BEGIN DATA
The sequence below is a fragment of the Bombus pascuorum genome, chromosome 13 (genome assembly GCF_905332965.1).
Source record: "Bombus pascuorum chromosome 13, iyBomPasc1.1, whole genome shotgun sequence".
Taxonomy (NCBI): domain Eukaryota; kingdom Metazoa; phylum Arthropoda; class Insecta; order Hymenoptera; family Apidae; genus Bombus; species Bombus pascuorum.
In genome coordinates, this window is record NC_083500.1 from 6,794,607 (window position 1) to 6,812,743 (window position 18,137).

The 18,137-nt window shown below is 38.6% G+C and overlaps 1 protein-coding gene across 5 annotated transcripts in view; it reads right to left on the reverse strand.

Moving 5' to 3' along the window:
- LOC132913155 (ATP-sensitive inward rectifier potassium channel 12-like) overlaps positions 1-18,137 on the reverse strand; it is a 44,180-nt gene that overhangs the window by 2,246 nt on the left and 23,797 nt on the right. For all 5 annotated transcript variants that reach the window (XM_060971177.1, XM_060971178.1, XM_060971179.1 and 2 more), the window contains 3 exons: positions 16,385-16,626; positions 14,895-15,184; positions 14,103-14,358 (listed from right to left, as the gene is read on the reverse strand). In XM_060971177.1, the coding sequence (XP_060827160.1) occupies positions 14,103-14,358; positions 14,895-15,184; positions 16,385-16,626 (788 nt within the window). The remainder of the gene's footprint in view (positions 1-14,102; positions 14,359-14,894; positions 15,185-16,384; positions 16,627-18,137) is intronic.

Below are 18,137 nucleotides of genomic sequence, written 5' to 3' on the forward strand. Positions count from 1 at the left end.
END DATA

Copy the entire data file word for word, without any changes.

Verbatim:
The sequence below is a fragment of the Bombus pascuorum genome, chromosome 13 (genome assembly GCF_905332965.1).
Source record: "Bombus pascuorum chromosome 13, iyBomPasc1.1, whole genome shotgun sequence".
Taxonomy (NCBI): domain Eukaryota; kingdom Metazoa; phylum Arthropoda; class Insecta; order Hymenoptera; family Apidae; genus Bombus; species Bombus pascuorum.
In genome coordinates, this window is record NC_083500.1 from 6,794,607 (window position 1) to 6,812,743 (window position 18,137).

The 18,137-nt window shown below is 38.6% G+C and overlaps 1 protein-coding gene across 5 annotated transcripts in view; it reads right to left on the reverse strand.

Moving 5' to 3' along the window:
- LOC132913155 (ATP-sensitive inward rectifier potassium channel 12-like) overlaps positions 1-18,137 on the reverse strand; it is a 44,180-nt gene that overhangs the window by 2,246 nt on the left and 23,797 nt on the right. For all 5 annotated transcript variants that reach the window (XM_060971177.1, XM_060971178.1, XM_060971179.1 and 2 more), the window contains 3 exons: positions 16,385-16,626; positions 14,895-15,184; positions 14,103-14,358 (listed from right to left, as the gene is read on the reverse strand). In XM_060971177.1, the coding sequence (XP_060827160.1) occupies positions 14,103-14,358; positions 14,895-15,184; positions 16,385-16,626 (788 nt within the window). The remainder of the gene's footprint in view (positions 1-14,102; positions 14,359-14,894; positions 15,185-16,384; positions 16,627-18,137) is intronic.

Below are 18,137 nucleotides of genomic sequence, written 5' to 3' on the forward strand. Positions count from 1 at the left end.